The company recently installed a box tunnel for New York’s Long Island Rail Road and another in Vancouver, Canada. The third in North America is Brightline’s passage under Goldenrod Road.

“It’s simple but not easy,” said Rodriguez of the project, which has been running 24 hours a day and which he described as bigger than most due to its length.

Work started months ago, building the box – beginning with two halves – at the east side of Goldenrod Road on a large floor made of concrete and called a casting slab.

The halves were constructed with typical concrete walls embedded with steel-reinforcement bars: the bottoms are 3 feet thick and the sides and tops are 2 feet 7 inches thick.

The push began this month, with the hydraulic jacks shoving the first half into place and then the second half with the two pieces ultimately fused together with additional concrete.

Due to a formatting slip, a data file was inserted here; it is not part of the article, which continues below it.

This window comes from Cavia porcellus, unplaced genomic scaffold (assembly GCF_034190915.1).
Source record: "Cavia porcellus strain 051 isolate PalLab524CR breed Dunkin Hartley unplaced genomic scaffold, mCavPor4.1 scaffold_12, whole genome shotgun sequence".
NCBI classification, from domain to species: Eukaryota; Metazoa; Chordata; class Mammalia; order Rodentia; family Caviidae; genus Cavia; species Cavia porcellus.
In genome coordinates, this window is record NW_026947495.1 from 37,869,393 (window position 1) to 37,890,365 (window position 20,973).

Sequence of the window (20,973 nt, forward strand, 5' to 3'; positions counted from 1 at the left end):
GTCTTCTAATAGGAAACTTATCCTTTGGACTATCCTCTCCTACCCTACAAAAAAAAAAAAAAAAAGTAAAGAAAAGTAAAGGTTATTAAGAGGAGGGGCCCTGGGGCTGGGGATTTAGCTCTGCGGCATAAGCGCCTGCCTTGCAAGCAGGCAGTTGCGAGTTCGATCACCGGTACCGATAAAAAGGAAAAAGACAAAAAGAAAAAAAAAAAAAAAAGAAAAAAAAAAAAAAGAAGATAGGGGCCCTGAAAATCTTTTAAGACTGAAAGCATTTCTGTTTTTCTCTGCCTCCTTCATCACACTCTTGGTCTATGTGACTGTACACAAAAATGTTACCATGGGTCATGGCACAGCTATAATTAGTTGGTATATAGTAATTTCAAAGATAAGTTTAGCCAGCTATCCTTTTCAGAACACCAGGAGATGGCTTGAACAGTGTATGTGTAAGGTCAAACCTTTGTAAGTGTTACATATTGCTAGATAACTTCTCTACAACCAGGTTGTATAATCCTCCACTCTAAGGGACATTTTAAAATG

Altogether, the tunnel encloses enough space to hold a half-dozen bungalow homes of downtown Orlando, as well as Brightline trains with two locomotives, 10 passenger cars and 15 feet tall.

The tunnel box is being installed in a section of Goldenroad Road where it rises upward – elevated on compacted fill dirt – to cross over the Beachline Expressway.

First, the asphalt and road underlayers of Goldenrod were dug up. Then, as the box was pushed into the side of Goldenrod’s elevated base, a pair backhoes got busy digging a trench immediately in front of the oncoming box.

Securing the hydraulic jacks was a feat. Their backstop is a vertical slab of concrete 5 feet thick and 20 feet tall, and mostly embedded in the ground. Immediately behind the slab is a 100-foot hill of dirt.

The box was steered left and right by adjustments to the force of the 20 hydraulic jacks, and up and down by the amount of soil in front of the box. Leaving more soil than normal would coax the box upward and removing more than normal would let it sink downward.

Brightline required the box to be within 6 inches of the designed path. “We are now within a few inches,” Gammon said.